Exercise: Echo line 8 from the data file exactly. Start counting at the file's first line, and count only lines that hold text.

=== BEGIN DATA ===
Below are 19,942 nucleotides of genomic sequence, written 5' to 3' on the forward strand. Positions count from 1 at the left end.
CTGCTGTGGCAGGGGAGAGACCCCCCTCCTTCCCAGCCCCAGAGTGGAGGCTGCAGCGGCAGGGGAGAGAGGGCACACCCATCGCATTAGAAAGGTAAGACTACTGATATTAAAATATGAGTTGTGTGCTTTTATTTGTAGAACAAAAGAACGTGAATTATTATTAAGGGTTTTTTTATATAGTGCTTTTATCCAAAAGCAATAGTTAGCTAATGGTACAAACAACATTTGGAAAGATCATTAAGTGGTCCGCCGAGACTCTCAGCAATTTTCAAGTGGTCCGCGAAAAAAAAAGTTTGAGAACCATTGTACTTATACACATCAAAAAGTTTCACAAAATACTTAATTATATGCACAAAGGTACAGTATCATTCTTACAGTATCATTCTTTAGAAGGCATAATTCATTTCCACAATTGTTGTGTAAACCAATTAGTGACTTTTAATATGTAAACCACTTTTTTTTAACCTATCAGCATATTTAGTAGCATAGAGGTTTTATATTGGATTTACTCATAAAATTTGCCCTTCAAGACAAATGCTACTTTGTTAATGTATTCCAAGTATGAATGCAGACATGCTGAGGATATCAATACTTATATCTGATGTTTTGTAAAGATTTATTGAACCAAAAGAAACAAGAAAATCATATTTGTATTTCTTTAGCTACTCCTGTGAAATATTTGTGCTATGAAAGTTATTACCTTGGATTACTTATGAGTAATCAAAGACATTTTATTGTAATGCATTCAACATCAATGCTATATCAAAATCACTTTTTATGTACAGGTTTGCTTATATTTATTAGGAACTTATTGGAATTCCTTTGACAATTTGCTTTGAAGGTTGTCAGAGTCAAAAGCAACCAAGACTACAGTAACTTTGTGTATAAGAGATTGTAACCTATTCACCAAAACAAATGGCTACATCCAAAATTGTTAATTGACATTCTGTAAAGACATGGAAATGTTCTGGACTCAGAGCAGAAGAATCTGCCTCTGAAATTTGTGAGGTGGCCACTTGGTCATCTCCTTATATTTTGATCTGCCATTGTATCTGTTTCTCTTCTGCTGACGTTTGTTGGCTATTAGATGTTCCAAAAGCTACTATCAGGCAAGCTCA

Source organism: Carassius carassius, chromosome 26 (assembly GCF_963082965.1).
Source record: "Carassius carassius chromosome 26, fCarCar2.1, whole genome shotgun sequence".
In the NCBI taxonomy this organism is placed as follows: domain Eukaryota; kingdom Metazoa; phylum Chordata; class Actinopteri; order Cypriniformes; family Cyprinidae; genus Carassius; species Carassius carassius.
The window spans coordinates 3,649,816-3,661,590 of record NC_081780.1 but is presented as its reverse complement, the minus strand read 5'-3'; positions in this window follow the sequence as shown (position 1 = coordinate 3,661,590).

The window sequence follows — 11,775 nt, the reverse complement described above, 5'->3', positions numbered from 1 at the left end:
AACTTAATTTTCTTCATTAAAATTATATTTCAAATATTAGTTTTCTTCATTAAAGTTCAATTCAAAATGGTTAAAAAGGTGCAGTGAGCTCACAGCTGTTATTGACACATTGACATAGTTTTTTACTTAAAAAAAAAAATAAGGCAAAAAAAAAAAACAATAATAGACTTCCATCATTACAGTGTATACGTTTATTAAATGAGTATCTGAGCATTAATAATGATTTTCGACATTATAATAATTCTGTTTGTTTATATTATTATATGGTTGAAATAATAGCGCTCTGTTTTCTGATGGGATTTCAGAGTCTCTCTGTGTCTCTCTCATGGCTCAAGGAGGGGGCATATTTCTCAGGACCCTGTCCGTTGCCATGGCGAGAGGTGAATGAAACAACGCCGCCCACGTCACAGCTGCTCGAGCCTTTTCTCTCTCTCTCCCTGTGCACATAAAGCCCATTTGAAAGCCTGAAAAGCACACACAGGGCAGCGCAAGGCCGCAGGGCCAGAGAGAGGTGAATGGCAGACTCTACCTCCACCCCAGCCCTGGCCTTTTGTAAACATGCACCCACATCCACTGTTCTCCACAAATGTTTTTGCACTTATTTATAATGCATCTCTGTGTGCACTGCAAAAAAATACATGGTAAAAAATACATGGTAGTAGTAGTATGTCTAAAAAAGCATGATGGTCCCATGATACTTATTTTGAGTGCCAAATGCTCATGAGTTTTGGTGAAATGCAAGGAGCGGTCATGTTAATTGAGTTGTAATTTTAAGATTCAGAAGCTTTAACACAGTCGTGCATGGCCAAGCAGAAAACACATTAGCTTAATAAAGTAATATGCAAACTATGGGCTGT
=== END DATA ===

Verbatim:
AACTTAATTTTCTTCATTAAAATTATATTTCAAATATTAGTTTTCTTCATTAAAGTTCAATTCAAAATGGTTAAAAAGGTGCAGTGAGCTCACAGCTGTTATTGACACATTGACATAGTTTTTTACTTAAAAAAAAAAATAAGGCAAAAAAAAAAAACAATAATAGACTTCCATCATTACAGTGTATACGTTTATTAAATGAGTATCTGAGCATTAATAATGATTTTCGACATTATAATAATTCTGTTTGTTTATATTATTATATGGTTGAAATAATAGCGCTCTGTTTTCTGATGGGATTTCAGAGTCTCTCTGTGTCTCTCTCATGGCTCAAGGAGGGGGCATATTTCTCAGGACCCTGTCCGTTGCCATGGCGAGAGGTGAATGAAACAACGCCGCCCACGTCACAGCTGCTCGAGCCTTTTCTCTCTCTCTCCCTGTGCACATAAAGCCCATTTGAAAGCCTGAAAAGCACACACAGGGCAGCGCAAGGCCGCAGGGCCAGAGAGAGGTGAATGGCAGACTCTACCTCCACCCCAGCCCTGGCCTTTTGTAAACATGCACCCACATCCACTGTTCTCCACAAATGTTTTTGCACTTATTTATAATGCATCTCTGTGTGCACTGCAAAAAAATACATGGTAAAAAATACATGGTAGTAGTAGTATGTCTAAAAAAGCATGATGGTCCCATGATACTTATTTTGAGTGCCAAATGCTCATGAGTTTTGGTGAAATGCAAGGAGCGGTCATGTTAATTGAGTTGTAATTTTAAGATTCAGAAGCTTTAACACAGTCGTGCATGGCCAAGCAGAAAACACATTAGCTTAATAAAGTAATATGCAAACTATGGGCTGT